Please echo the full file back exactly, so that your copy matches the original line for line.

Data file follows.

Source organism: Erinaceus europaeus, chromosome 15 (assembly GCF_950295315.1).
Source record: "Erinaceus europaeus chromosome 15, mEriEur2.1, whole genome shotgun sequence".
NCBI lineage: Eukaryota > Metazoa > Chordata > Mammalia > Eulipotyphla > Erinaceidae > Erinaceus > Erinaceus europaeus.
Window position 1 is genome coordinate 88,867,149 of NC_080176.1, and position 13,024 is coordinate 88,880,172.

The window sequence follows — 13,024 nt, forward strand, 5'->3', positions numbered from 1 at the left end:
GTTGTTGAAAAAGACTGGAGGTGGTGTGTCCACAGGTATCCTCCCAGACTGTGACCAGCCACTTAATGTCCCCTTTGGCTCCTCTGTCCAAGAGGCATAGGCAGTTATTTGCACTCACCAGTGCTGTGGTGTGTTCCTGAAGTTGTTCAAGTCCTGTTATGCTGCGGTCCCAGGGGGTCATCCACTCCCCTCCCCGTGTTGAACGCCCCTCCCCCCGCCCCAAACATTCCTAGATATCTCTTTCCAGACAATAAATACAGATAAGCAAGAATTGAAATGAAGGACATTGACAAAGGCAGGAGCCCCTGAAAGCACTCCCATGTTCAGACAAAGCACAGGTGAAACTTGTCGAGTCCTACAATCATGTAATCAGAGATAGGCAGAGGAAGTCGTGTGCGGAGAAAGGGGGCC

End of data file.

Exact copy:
Source organism: Erinaceus europaeus, chromosome 15 (assembly GCF_950295315.1).
Source record: "Erinaceus europaeus chromosome 15, mEriEur2.1, whole genome shotgun sequence".
NCBI lineage: Eukaryota > Metazoa > Chordata > Mammalia > Eulipotyphla > Erinaceidae > Erinaceus > Erinaceus europaeus.
Window position 1 is genome coordinate 88,867,149 of NC_080176.1, and position 13,024 is coordinate 88,880,172.

The window sequence follows — 13,024 nt, forward strand, 5'->3', positions numbered from 1 at the left end:
GTTGTTGAAAAAGACTGGAGGTGGTGTGTCCACAGGTATCCTCCCAGACTGTGACCAGCCACTTAATGTCCCCTTTGGCTCCTCTGTCCAAGAGGCATAGGCAGTTATTTGCACTCACCAGTGCTGTGGTGTGTTCCTGAAGTTGTTCAAGTCCTGTTATGCTGCGGTCCCAGGGGGTCATCCACTCCCCTCCCCGTGTTGAACGCCCCTCCCCCCGCCCCAAACATTCCTAGATATCTCTTTCCAGACAATAAATACAGATAAGCAAGAATTGAAATGAAGGACATTGACAAAGGCAGGAGCCCCTGAAAGCACTCCCATGTTCAGACAAAGCACAGGTGAAACTTGTCGAGTCCTACAATCATGTAATCAGAGATAGGCAGAGGAAGTCGTGTGCGGAGAAAGGGGGCC